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Cool nerve key on Masters first 9: Scott

Adam Scott’s nerves used to have him severely under the gun on the opening nine holes of the Masters.

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Now, with a green jacket safely tucked away in the Champions locker room, it’s a different story.

Scott completed his preparations for the 2015 Masters with a final trip around the front nine at August National, a collection of holes he has played 22-over-par in his 48 tournament rounds.

While those numbers aren’t great reading, it is worse when you look at just the opening seven, where the Queenslander is 41-over, with the opening hole (+20) his clear weakness.

His first birdies ever on number one, known as Tea Olive, came in the opening rounds over the last two years and as such the 2013 champion feels he’s on the way to handling the problem hole.

“I think a lot of the pressure is taken off when you’ve won it,” world No.6 Scott said with a smile.

“I certainly identified it was a problem and there will be nerves for sure but I’d like to see them calm early and get off to a good start.

“A good start here can really set you up for a great round and one great round can go a long long way at a major.”

Asked how countryman and world No.5 Jason Day might be feeling, given he hasn’t won a green jacket but is a hot tip from many this year, Scott expected nerves would be a factor early.

“This was and is the most nervous I feel at any event I wouldn’t be surprised if Jason is the same,” Scott said.

“Anyone coming in who has not won, it’s a dream to win, and those nerves build and questions are asked the longer it goes on.

“It’s very difficult.”

Day opted to finish his preparation with the social par-three contest, playing with his wife Ellie and two-year-old son Dash as caddies.

He then headed to the range for some last minute fine tuning given he will go out in the final group of the day in the opening round.

“The amount of preparation I’ve put in, I feel really good about it.

“But now it is about going out there and executing the game plan, executing the shots and giving yourself the chance of winning the tournament,” he said.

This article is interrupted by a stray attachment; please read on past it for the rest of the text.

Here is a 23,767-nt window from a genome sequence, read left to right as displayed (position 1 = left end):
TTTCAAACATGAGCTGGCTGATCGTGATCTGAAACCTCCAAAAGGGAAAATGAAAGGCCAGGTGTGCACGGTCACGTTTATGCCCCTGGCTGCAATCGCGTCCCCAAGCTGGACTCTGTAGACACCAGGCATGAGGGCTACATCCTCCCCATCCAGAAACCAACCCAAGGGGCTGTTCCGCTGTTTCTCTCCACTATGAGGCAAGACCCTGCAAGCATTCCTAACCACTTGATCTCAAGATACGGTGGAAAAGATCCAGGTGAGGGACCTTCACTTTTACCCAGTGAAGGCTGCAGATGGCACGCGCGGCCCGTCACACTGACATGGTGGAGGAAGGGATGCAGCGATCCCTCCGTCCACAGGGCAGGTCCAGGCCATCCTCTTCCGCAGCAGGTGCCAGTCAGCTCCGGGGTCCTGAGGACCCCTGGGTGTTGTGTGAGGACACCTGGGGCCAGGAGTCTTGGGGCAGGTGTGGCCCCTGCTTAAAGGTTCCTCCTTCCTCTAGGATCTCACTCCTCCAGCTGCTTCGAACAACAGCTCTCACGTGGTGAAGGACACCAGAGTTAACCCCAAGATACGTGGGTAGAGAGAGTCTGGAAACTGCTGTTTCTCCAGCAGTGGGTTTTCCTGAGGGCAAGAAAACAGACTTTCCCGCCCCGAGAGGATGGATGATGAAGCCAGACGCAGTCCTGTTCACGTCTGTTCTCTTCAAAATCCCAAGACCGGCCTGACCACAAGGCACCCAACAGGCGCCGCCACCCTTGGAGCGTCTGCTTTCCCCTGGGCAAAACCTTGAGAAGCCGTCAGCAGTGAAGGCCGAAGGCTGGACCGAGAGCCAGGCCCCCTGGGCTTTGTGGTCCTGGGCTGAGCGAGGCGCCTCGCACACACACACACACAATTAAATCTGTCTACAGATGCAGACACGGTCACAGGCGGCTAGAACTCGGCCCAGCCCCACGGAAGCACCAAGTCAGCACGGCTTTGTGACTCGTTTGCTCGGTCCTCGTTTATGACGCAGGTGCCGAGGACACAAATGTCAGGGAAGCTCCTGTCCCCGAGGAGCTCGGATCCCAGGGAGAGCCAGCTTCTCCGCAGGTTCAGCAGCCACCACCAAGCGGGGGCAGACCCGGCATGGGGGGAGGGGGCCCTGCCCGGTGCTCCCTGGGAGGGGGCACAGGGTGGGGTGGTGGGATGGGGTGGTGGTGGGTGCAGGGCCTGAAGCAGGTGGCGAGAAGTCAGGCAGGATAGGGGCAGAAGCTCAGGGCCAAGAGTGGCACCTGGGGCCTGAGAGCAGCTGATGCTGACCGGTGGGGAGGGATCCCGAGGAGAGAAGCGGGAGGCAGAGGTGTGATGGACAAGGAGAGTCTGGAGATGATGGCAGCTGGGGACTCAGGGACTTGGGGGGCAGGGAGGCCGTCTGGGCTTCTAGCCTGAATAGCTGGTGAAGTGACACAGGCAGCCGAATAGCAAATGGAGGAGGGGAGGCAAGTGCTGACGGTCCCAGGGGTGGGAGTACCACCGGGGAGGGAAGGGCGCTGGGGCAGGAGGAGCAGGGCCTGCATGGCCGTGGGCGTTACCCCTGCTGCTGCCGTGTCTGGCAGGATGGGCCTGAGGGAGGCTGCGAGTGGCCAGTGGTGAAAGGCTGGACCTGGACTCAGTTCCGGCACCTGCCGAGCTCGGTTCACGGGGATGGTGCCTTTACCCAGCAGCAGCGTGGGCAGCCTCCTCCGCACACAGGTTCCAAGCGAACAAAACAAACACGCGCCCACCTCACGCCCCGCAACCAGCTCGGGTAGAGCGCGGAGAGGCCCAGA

It is all the old cliches but it is real. I have to stay in the moment. I have to hit the shot that is in front of me.

“It’s exciting because it feels like it has been a long week and I’m looking forward to it because I know from Thursday to Sunday it is going to go quick.”

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Jack’s ball goes in One Direction for first Augusta ace

Nicklaus has never had a hole-in-one in 163 rounds on the Augusta National competition course, but an ace at the 130-yard fourth was a nice consolation prize.

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His shot across the DeSoto Springs Pond landed a few feet beyond the pin, took one hop forward and then put on the breaks and sucked back perfectly and disappeared into the hole.

“I had an interview this morning, and I said ‘well, all I’ve got to do is go out and win the Par-3 and make a hole and one’, and I make a hole in one,” Nicklaus told reporters afterwards.

Alas, that was the highlight of the six-time Masters champion’s day, as he later “choked” and put a ball in the water at the eighth hole.

World number one Rory McIlroy, in the group behind, saw Nicklaus’s ace from the nearby third green.

“I’m fortunate that I get to spend a little time around Jack, and I saw him practising for this day at the Bear’s Club the last couple of weeks down on Florida and he was taking it pretty seriously,” McIlroy said.

There were five aces in all, matching the record from 2002, and Colombian Camilo Villegas made two of them on a steamy afternoon in front of thousands of patrons who packed every nook and cranny on the compact nine-hole layout that is tucked away behind the 10th tee of the main course.

Woods, playing the Par-3 for only the second time, had two caddies – his daughter Sam and son Charlie – while girlfriend Lindsey Vonn swapped her ski suit for a lime green dress as she walked inside the ropes, completing an apparently perfect family outing.

Star sightings were everywhere. McIlroy was out-famed by his caddie, diminutive One Direction boy band member Niall Horan.